The evidence of Halifax County is admittedly anecdotal, but it is encouraging. The old economy is gone. It’s hard to imagine that there is anything left for globalization to destroy. Halifax has undergone an economic transition more wrenching than anything that inhabitants of Virginia’s major metro areas could imagine. But the community has adapted. In my humble appraisal, the agglomeration economics of the Knowledge Economy still favor the nation’s big metros and work against communities like Halifax over the long run. But it’s too soon to write off Virginia’s mill towns.

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2 responses to “A Town that Refuses to Die

  1. towns are different from rural …. they can and are places where economic activity is more likely and possible because they generally have higher levels of infrastructure – like water, sewer, internet, grid streets, more robust cellular and land lines and even electricity with substations and more redundant supply. They often also often county seat type services… post offices, state offices for social services, public safety, medical services, hospitals, clinics, doctor offices, schools, higher ed, community colleges, etc.

    Even though many are decimated by the loss of manufacturing .. textiles, lumber, they still anchor the rural areas around them and still will “hang on” albeit maybe not as big as their heydays… but on the other hand -still having the basic infrastructure accouterments to attract some kinds of 21st century economic activity.

    The vaunted knowledge economy is also found in places like Redmond, Washington, Bend Oregon , etc…

    “Facebook, IBM, and 5 other big-name tech companies based in small-town America”

    http://www.businessinsider.com/big-tech-companies-headquartered-small-us-towns/#ibm-7

  2. Some interesting things perhap worth BR getting a guest blog from someone who is knowledgeable is “places” in Virginia that have a different status than counties… and the differences.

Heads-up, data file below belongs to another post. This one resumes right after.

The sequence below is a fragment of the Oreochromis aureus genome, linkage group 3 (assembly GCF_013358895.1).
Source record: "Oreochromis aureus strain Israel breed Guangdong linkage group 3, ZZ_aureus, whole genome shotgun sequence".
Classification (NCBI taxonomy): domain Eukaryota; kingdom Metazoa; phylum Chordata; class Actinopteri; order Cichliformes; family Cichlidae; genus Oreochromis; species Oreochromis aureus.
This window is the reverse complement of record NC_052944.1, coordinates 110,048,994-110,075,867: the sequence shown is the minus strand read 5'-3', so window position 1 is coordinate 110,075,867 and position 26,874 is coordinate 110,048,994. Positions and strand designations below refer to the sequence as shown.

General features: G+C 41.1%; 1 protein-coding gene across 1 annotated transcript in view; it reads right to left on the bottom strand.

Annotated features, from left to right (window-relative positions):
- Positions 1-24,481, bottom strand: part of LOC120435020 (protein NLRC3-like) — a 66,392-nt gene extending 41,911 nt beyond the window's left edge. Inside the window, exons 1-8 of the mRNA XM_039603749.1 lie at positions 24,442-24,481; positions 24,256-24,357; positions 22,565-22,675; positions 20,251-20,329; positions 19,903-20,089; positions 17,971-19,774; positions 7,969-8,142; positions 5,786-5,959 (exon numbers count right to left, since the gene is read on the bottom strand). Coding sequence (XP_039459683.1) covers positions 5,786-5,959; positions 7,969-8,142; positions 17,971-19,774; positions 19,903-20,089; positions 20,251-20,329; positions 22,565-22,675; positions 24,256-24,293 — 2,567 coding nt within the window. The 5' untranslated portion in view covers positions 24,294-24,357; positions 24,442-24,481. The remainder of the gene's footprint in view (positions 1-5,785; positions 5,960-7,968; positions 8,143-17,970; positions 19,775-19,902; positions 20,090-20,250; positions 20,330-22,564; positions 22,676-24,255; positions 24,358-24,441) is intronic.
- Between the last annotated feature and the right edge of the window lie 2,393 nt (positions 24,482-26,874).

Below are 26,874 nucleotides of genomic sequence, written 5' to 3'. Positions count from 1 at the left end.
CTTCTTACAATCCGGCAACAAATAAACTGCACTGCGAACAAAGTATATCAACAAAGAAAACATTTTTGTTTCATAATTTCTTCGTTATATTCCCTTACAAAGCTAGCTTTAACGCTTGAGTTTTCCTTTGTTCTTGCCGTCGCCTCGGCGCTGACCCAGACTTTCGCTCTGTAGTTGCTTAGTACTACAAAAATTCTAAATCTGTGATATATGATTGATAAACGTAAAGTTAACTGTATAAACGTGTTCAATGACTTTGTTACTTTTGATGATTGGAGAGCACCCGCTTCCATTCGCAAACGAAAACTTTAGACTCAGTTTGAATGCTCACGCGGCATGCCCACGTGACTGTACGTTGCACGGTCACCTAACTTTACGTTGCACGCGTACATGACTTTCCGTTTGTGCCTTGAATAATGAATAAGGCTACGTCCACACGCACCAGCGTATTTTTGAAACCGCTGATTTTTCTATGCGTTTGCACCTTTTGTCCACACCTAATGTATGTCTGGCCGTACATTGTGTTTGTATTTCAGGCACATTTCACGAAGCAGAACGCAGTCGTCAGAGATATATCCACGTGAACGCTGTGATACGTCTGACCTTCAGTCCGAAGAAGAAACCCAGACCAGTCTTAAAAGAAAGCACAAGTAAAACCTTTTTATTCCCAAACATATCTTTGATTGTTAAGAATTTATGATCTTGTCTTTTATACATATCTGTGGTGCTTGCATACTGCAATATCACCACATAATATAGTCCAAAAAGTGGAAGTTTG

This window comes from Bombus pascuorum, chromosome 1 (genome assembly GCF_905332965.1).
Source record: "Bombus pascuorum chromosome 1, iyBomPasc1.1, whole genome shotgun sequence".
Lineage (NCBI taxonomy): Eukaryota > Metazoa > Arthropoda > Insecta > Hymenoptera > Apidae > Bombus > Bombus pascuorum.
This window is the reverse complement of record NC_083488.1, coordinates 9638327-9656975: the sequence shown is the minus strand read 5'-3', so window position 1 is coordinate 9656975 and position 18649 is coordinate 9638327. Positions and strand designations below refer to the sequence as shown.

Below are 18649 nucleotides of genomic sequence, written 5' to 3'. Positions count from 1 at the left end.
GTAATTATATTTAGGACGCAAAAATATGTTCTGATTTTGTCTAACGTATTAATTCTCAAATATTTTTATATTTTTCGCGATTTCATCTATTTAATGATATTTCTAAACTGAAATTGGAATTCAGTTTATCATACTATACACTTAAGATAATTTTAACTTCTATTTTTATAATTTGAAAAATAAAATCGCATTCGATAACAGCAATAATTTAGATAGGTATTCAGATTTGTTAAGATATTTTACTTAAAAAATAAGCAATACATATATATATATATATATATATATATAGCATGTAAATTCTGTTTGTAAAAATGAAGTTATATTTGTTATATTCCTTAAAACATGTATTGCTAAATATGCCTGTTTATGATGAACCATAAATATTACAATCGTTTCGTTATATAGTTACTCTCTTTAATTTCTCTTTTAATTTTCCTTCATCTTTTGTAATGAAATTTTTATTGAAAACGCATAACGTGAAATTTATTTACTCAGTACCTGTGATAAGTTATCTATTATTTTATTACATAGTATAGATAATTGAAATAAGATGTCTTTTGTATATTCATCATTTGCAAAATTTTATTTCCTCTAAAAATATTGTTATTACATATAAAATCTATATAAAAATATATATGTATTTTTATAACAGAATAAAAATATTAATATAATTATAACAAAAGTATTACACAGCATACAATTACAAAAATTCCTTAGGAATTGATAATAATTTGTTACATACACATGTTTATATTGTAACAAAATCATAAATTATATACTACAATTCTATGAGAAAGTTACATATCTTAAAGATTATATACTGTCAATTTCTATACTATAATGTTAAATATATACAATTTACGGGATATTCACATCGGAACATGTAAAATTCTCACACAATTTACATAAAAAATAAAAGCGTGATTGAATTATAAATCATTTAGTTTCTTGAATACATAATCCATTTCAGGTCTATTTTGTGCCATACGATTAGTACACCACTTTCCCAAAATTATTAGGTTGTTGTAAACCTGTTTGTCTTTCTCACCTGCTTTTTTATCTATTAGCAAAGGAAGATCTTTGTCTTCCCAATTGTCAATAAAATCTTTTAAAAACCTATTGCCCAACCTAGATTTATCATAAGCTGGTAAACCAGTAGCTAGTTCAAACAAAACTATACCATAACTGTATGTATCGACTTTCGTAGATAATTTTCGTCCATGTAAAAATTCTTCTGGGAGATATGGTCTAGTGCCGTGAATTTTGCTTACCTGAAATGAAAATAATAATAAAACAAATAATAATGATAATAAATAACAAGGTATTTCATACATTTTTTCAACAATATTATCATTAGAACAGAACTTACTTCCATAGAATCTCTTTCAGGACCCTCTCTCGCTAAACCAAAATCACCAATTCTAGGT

Here’s the starting point:

    There are 38 independent cities in Va.

    There are 190 incorporated towns – more than a few than are grandfathered to be a town with a population of less than 1000.

    There are 362 unincorporated “towns” also called unincorporated communities.

    Finally .. SOME of the unincorporated communities are Census Designated places – CDPs which are defined thusly: ” CDPs are populated areas that lack separate municipal government, but which otherwise physically resemble incorporated places. ”

    I think one of two blog posts explaining the differences in terms of powers and authorities would be informative and useful in discussions…

    For instance, do incorporated towns have additional capabilities in attracting industry and jobs ?

    or another…. why are some cities – and towns reverting to a lower status in Virginia recently?

    Since BR has a focus on Virginia – and speaks often to Virginia issues – like South Boston – if there are volunteers out there among it’s readers to opine about such things.. please step forward! I KNOW there are SOME… one is a sometimes commenter named Bosun… who .. more often than not .. offers tidbits of info not generally known by other readers..

    so how about it? Maybe a few posts about how citie and towns are organized and operate in Virginia?